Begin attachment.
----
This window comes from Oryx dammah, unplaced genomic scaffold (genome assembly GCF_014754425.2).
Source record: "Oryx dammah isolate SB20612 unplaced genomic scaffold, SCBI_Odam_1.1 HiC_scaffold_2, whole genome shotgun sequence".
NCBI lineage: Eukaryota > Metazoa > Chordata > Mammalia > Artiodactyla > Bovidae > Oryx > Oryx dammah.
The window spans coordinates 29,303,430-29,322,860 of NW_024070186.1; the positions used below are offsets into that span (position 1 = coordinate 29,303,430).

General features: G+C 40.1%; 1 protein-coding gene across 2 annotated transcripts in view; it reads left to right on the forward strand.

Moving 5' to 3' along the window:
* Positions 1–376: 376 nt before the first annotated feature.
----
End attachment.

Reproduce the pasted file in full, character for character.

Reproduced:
This window comes from Oryx dammah, unplaced genomic scaffold (genome assembly GCF_014754425.2).
Source record: "Oryx dammah isolate SB20612 unplaced genomic scaffold, SCBI_Odam_1.1 HiC_scaffold_2, whole genome shotgun sequence".
NCBI lineage: Eukaryota > Metazoa > Chordata > Mammalia > Artiodactyla > Bovidae > Oryx > Oryx dammah.
The window spans coordinates 29,303,430-29,322,860 of NW_024070186.1; the positions used below are offsets into that span (position 1 = coordinate 29,303,430).

General features: G+C 40.1%; 1 protein-coding gene across 2 annotated transcripts in view; it reads left to right on the forward strand.

Moving 5' to 3' along the window:
* Positions 1–376: 376 nt before the first annotated feature.